Much has been made about the potential economic benefits of the new road linking Tuktoyaktuk, N.W.T., to the rest of Canada, but the town’s mayor and the territories’ premier say they expect other benefits too.
The new $300-million highway across the tundra joins the Arctic Ocean community known as “Tuk” to the Inuvik, which is linked to the rest of Canada by the Dempster Highway. It’s the first time Canadians can drive from coast to coast to coast.
Tuktoyaktuk Mayor Darrel Nasogaluak says he’s already driven the new 120-kilometre road twice since it officially opened on Wednesday. Northern Lights are seen over the Inuvik Tuktoyaktuk highway in Inuvik, NT in this undated handout photo. (THE CANADIAN PRESS / HO-GNWT- James MacKenzie) Construction happens on the Inuvik Tuktoyaktuk highway in Inuvik, NT in this undated handout photo. (THE CANADIAN PRESS / HO-GNWT- James MacKenzie) Nasogaluak, who spoke to CTV News Channel while ice fishing on Saturday, says the highway is going to help connect families in the town of 1,000, which is 87 per cent Aboriginal.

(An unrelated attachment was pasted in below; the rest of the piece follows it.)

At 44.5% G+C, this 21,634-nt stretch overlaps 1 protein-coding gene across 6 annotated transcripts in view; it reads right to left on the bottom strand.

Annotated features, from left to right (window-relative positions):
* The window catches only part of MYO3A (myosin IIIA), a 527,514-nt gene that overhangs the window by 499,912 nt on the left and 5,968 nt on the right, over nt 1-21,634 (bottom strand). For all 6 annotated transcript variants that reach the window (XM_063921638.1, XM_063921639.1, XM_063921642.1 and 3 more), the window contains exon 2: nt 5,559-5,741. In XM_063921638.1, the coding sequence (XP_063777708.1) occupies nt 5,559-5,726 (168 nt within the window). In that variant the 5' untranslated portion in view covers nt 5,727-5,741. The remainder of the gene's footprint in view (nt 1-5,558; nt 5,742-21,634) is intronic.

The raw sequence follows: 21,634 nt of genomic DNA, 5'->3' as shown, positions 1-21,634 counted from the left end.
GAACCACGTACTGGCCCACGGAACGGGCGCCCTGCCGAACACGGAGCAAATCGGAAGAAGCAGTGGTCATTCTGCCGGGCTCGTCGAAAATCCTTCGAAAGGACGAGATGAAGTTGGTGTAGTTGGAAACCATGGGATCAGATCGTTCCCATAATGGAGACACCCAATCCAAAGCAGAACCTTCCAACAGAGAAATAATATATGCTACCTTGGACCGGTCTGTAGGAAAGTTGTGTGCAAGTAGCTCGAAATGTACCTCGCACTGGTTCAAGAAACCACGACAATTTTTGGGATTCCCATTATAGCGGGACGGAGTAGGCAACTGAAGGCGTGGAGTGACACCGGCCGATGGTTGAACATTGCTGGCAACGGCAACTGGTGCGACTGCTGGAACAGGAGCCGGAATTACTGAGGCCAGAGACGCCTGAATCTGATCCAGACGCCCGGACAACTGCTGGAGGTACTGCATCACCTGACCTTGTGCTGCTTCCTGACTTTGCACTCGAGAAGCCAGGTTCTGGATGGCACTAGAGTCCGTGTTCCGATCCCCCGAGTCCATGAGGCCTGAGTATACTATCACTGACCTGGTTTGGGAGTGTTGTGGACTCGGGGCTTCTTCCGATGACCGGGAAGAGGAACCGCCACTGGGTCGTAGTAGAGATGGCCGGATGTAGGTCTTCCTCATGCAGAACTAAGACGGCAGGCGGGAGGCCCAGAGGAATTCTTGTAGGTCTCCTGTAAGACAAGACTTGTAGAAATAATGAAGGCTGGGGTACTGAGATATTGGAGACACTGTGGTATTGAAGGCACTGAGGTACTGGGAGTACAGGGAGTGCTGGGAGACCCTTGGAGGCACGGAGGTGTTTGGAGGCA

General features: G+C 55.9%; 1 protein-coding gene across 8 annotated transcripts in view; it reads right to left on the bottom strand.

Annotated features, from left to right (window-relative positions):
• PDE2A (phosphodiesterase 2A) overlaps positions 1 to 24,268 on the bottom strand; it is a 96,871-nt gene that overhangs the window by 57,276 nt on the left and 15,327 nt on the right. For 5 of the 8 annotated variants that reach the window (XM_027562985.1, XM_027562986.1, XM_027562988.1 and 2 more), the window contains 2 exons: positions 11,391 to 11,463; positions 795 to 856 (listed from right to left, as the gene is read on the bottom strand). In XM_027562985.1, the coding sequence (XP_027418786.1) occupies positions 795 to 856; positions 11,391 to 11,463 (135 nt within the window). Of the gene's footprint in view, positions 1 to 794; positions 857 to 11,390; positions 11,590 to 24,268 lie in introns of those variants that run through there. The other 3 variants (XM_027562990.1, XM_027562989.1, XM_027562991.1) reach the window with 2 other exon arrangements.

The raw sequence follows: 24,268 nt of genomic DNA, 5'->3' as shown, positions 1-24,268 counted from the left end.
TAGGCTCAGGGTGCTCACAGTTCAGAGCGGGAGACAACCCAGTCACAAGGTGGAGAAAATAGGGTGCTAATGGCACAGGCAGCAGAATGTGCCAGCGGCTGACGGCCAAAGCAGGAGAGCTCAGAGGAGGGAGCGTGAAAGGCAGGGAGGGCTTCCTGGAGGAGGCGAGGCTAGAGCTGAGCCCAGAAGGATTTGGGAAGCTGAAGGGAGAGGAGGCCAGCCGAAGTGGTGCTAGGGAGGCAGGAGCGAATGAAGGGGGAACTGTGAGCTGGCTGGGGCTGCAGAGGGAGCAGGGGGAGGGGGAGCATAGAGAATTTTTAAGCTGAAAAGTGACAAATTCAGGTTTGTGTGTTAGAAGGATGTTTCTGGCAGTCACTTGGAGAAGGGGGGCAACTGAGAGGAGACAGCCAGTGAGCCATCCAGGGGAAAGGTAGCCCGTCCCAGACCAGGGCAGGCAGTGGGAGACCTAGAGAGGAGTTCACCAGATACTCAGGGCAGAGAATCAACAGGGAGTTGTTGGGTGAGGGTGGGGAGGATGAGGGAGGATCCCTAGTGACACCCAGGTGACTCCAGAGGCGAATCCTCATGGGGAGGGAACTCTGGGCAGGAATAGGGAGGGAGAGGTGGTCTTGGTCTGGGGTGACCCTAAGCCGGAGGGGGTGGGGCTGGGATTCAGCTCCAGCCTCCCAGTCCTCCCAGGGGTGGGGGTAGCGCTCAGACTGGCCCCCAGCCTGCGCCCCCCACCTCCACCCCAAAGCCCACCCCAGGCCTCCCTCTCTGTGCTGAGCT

“Our youth go to attend school in other communities, so (now) they can come home weekends and parents can visit them,” he said.
The road should also help reduce the extremely high cost of living in Tuk, because it will make it cheaper for stores to bring goods to the community.
“It’s going to be cheaper for produce for sure,” Nasogaluak said, noting that produce previously had to be stocked and stored for the times of year when both the ice road and river barge routes were closed.
Northwest Territories Premier Bob McLeod says that the he expects the road will bring more tourists to Tuktoyaktuk and that there may be long-term resource development opportunities, but it’s about more than that.
“If you live in a small community like I have, once the ice road is closed, you feel very isolated,” he told CTV News Channel.
“Now, if you want to go anywhere in Canada, you can drive out,” McLeod added. “So it really gives you a feeling that you’ve got much more freedom.”
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